Thursday, February 5, 2015

Robot Tour

When I throw the word robot out there, dairy farm probably doesn't come to mind first. But that is exactly what I am talking about, robotic milking on the dairy farm. We are excited to be launching into the adventure of transitioning our farm to robotic milking. After much discussion we felt it fit our management style and where we want to take to our herd for the future.

So while our start of date is still a ways away we are currently taking the time to visit as many farms as we can that are currently using robots. We are in the research and development phase of our plan and touring other farms lets us learn from them. Last week on my facebook page I mentioned we were headed on a little adventure; that was to tour 3 farm in Washington that are robotic.
Here you can see the collar the cows wear.  I think they enjoy them as a fashion statement!
On a robot farm the milking is done by a robot that lets the cow visit and be milked as she likes. She enters an individual stall, much like our current parlor, and her information is read from a collar on her neck. That information includes pretty much everything under the sun about each cow, but it gives the robot a map of her udder so she can be prepped and milked. While she's being milked she's eating grains fed according to how much milk she is producing. Each quarter of her udder is on an individual take off, so they come off as she is done giving milk. Once she is completely done she is sprayed with teat dip, the stall opens and she goes back to her day. It's pretty much exactly what we do now, just a robot is doing it. Click here to see a robot in action.

A big part of success in a robot barn is the layout and design of the barn. As the cow is free to come and go as she likes, the flow, as it is called, is very important. The three farms we visited retrofitted their robots into their existing barn, instead of building new like we plan to, but it was still beneficial to see how the cows moved through their designs.

It was also great as all three farms also graze their cows as we do for as many months as the pacific northwest weather allows. Those insights on grazing were very beneficial. Part of grazing success is a sort gate the cows must go through before leaving for the pasture. This gate reads her information on her collar much like the robot and either lets her out to graze and sends her back into the barn as she still needs to be milked.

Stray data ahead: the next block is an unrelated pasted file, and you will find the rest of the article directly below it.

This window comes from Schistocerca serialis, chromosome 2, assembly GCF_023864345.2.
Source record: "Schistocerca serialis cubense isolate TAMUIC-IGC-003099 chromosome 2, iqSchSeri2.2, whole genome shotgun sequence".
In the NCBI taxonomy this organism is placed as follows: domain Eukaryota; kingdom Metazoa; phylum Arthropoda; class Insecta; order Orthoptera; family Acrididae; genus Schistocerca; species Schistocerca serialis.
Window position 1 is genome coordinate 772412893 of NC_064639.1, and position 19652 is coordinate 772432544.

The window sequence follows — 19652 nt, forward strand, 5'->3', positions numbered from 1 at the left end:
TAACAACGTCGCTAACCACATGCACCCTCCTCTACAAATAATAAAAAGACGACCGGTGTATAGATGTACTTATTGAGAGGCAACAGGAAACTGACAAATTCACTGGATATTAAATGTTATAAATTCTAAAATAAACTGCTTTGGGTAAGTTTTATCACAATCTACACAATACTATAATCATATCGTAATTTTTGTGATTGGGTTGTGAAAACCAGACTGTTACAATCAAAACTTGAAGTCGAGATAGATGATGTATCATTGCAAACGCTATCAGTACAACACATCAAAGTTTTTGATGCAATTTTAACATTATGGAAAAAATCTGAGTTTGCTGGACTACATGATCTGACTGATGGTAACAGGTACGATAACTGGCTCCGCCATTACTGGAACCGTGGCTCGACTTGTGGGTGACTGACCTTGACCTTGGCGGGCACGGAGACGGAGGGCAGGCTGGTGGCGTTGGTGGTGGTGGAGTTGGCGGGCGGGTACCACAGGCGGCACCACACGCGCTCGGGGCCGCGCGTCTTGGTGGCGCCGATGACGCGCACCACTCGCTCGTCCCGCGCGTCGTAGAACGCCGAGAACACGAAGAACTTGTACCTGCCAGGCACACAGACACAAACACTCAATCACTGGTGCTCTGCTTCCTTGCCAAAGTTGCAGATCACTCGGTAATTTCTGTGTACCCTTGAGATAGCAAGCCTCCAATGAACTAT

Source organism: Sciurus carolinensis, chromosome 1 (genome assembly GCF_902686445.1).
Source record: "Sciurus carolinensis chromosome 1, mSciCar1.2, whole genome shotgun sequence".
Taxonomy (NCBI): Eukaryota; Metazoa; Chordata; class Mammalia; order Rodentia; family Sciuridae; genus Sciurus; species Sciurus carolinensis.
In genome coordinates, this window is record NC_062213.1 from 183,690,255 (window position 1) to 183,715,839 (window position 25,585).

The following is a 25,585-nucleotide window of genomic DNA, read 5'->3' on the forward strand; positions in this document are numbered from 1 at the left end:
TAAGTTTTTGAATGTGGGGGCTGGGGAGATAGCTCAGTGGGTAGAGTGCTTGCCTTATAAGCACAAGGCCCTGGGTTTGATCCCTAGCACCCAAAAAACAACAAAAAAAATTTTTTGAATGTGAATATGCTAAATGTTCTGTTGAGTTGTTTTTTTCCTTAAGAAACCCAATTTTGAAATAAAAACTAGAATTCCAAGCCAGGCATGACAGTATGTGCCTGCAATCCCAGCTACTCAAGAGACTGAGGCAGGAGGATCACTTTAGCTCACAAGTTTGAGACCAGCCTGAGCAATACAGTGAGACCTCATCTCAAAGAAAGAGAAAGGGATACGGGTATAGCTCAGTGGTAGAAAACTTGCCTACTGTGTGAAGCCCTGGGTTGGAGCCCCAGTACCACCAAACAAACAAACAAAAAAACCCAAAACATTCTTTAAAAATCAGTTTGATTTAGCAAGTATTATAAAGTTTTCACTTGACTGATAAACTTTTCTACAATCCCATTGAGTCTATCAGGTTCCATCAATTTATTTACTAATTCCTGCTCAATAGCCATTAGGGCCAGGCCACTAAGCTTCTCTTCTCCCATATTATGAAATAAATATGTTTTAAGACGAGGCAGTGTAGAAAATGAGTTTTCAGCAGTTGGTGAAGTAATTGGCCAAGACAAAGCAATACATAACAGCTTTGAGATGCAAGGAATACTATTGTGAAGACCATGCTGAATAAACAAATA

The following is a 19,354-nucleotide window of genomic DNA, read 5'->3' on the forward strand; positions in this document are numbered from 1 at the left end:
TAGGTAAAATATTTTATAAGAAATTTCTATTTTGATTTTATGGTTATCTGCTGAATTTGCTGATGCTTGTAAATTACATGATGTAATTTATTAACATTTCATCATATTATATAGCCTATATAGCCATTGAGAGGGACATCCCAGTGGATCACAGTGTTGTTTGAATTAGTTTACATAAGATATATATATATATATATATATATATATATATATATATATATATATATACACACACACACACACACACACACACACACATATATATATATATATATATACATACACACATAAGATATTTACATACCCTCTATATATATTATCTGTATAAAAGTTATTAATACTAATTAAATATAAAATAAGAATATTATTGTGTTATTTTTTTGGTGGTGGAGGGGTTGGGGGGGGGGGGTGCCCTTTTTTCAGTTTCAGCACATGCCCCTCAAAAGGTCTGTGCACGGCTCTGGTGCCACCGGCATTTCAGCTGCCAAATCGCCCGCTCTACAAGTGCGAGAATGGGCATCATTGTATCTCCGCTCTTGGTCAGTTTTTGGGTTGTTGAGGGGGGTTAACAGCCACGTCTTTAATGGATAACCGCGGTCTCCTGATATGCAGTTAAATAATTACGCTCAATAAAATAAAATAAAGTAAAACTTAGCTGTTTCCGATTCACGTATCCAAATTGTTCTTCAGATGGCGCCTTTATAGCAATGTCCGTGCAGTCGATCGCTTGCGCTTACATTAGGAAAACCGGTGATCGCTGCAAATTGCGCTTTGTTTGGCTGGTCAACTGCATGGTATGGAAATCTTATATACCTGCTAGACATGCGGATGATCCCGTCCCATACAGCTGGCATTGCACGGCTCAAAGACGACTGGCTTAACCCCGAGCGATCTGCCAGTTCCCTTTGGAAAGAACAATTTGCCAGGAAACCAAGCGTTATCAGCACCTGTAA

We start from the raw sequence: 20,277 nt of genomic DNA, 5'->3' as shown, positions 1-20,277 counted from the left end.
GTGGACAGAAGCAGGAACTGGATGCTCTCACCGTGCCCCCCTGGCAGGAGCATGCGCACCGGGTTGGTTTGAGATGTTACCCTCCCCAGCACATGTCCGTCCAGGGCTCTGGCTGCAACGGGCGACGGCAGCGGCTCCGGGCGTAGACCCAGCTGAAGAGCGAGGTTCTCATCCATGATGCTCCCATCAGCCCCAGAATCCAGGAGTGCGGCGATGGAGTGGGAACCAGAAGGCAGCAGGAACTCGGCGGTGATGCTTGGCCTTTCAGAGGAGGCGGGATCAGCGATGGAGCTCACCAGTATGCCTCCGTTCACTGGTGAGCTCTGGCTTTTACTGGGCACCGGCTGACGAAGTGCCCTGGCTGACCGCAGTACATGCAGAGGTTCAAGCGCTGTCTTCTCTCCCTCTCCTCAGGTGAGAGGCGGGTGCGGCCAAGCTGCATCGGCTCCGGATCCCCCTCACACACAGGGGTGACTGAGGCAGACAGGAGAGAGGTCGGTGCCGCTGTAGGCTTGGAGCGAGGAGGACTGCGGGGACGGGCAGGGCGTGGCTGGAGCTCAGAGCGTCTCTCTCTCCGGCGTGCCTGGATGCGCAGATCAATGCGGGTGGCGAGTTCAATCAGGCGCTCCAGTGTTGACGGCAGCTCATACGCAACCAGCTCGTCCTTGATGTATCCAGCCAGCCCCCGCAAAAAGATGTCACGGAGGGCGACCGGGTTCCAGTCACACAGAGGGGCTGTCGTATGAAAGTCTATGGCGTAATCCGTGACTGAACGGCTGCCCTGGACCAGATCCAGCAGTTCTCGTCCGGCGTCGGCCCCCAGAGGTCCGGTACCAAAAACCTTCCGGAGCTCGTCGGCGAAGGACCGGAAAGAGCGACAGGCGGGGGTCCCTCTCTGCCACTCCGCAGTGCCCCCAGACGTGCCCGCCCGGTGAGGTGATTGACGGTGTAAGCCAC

Graze Gate
One thing completely evident on all three farms is how calm, relaxed and contented the whole herd of cows is. They really enjoy getting to pick their own schedule and that frees up the farmer's flexibility. Since we've announced our plan to move to robotics we've heard lots of people ask what we are going to be doing with all our free time if we aren't milking cows. A farmer doesn't put in a robot to not manage his cows, it's simple another tool we can utilize, I guarantee we won't run out of things to do!

We are all very excited for this adventure. But there is definitely still a lot to learn and decide, it almost all feels very overwhelming at times. Without a doubt though we are excited for this future and what it will bring to our farm, our family and our Ladies!   
Happy Robot Cows!


  1. How exciting! Was wondering how this all worked. Great link explaining it. Kinda blows my visual of you sitting on a 3 legged stool to do milking, lol.

    1. We are so excited! And yes they have come a long ways from the three legged stool!! :-)